In parallel, ERGaR is establishing an independent, transparent, and trustworthy documentation scheme for mass balancing of biomethane certified as sustainable biofuel and distributed through the European natural gas network. This specific scheme, called ERGaR RED MB, is dedicated to the requirements of the transport sector and allows us to track the sustainable character of the gaseous biofuel along the European gas grid, by inseparably attaching the Proof of Sustainability to the Biomethane Certificate.
This Mass Balance scheme needs to be approved by the European Commission as a voluntary scheme under Article 18 of the prevailing RED. The procedure for which is ongoing and we are optimistic to receive the recognition soon.
4. The hydrogen economy has become an increasing topic of interest within European sustainability circles. Is ERGaR taking any special steps to incorporate hydrogen within its registries?
It is not without reason that our association is named European Renewable Gas Registry aisbl. We do plan to handle all renewable gases. We started with biomethane and our work today is focused on biomethane and the two mentioned schemes.
We are founding partners of the Horizon 2020 REGATRACE project that looks at creating an efficient trade system based on issuing and trading biomethane/renewable gas certificates. Not only will it strongly contribute to the uptake of the European common biomethane market, but it will also create an interplay between certificates from different renewable gas technologies with electric and hydrogen certificate systems.
We also participate in the revision of the European Standard EN16325 that aims at developing an accurate, reliable and fraud-resistant system of Guarantees of Origin (GO) for electricity, gas including hydrogen and heating & cooling. As part of this revision process, ERGaR works closely with the Association of Issuing Bodies (AIB) and CertifHy under the FaStGO project.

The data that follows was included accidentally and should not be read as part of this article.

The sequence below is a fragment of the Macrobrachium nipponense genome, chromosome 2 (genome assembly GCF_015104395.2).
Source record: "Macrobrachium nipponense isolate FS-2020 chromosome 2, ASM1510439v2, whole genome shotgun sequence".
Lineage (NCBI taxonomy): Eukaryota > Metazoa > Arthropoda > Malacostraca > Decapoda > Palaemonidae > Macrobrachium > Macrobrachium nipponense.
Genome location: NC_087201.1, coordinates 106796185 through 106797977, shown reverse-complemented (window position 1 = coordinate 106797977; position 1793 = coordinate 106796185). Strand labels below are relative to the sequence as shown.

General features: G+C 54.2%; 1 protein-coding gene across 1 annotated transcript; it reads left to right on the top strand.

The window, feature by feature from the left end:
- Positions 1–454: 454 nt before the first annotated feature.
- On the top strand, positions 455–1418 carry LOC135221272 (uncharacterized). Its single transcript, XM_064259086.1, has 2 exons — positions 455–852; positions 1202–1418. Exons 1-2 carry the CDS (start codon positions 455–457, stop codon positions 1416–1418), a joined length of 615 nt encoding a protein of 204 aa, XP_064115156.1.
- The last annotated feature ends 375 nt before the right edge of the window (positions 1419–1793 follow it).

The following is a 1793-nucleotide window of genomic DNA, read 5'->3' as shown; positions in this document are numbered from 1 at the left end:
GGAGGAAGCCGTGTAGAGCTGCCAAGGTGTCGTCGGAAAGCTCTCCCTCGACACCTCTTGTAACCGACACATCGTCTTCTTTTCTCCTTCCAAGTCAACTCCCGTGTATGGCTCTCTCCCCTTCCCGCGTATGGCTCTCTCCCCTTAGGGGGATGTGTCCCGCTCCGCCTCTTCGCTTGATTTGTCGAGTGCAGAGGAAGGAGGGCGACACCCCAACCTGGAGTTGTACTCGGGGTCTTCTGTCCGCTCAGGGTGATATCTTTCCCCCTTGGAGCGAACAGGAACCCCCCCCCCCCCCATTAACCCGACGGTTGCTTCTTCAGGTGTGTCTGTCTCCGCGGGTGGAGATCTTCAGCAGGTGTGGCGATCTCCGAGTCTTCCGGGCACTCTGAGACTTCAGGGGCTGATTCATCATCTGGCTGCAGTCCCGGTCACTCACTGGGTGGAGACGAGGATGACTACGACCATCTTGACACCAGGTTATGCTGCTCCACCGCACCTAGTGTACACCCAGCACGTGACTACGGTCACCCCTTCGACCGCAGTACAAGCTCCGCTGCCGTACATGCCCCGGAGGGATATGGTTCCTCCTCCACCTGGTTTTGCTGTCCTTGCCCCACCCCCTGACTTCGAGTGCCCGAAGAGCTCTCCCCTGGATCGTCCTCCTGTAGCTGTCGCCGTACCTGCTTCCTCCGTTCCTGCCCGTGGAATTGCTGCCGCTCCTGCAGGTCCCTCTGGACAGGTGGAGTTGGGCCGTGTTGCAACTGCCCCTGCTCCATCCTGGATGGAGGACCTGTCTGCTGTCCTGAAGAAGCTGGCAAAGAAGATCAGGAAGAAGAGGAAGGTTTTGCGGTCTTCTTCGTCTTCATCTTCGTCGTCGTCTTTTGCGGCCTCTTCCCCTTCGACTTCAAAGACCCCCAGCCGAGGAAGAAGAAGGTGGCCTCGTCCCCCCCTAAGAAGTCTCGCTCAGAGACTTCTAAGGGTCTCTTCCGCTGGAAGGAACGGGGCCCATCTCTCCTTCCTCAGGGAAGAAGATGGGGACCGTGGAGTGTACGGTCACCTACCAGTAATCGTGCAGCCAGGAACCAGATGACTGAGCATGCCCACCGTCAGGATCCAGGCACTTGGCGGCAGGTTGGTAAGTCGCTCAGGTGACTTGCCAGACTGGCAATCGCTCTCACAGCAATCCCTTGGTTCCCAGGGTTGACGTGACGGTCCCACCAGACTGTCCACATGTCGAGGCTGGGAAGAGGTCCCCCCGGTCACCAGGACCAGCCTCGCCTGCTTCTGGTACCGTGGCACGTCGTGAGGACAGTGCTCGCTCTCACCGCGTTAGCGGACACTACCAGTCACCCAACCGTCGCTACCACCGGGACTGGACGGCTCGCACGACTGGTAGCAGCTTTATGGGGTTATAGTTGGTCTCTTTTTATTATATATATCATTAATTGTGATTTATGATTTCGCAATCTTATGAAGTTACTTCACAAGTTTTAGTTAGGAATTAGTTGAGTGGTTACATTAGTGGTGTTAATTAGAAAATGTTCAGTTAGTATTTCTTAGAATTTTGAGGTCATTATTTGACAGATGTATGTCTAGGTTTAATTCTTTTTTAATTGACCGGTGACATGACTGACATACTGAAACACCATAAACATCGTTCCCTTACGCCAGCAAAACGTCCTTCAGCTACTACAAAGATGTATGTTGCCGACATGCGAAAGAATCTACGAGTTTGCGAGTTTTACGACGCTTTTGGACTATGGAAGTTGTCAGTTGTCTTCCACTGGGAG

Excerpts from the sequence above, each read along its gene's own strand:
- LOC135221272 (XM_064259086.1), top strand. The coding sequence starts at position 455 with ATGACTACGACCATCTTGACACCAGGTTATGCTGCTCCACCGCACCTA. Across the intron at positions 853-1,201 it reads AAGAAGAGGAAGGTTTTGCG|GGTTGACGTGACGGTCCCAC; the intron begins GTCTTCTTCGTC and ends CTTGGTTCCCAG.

5. The coronavirus pandemic has obviously had a large effect on businesses throughout the world, and the sustainable energy industry is not immune. Given ERGaR's role, do you have any interesting insights of the impacts on the EU biomethane markets?
We all hope that the Covid-19 pandemic will not slow down the development in the field of renewable gases. In this respect, we welcome and support the Green Recovery Plan of the Commission granting special attention to renewable gases.
5. We have previously talked about ERGaR's role in the REGATRACE project with Dr. Kovacs, but ERGaR is also involved in the ENTSOG/GIE prime mover process. Are you able to give a brief overview of what this is, what specific role ERGaR plays in this?
The GO Prime Movers Group, co-chaired by ENTSOG and GIE, was created following the 31st Madrid Forum (2018) during which “renewable and low-carbon gases were broadly acknowledged as a significant and growing role in the energy transition. Additionally, it was agreed that a comprehensive EU wide scheme for GoO should be developed in the context of the RED II to support cross border trade.
A deliverable was provided to the European Commission during the 32nd Madrid Forum (2019) with recommendations on how to implement an EU-wide GoO scheme for renewable and low-carbon gases.
In order to shape the recommendations and proposals, ENTSOG / GIE set up a Prime Movers group gathering key stakeholders (among them ERGaR) who actively participate in the development of the GoO system. The Prime Movers group received a lot of interest and is now still ongoing to discuss GoOs and linked-topics such as GoO lifetime or GoO for bio-LNG.
Interested in finding out more? Greenfact recently created a Biomethane (BM) add-on to its platform that provides market updates on European BM trades and UK RGGO bid/offer prices. For more information and trial access please contact us.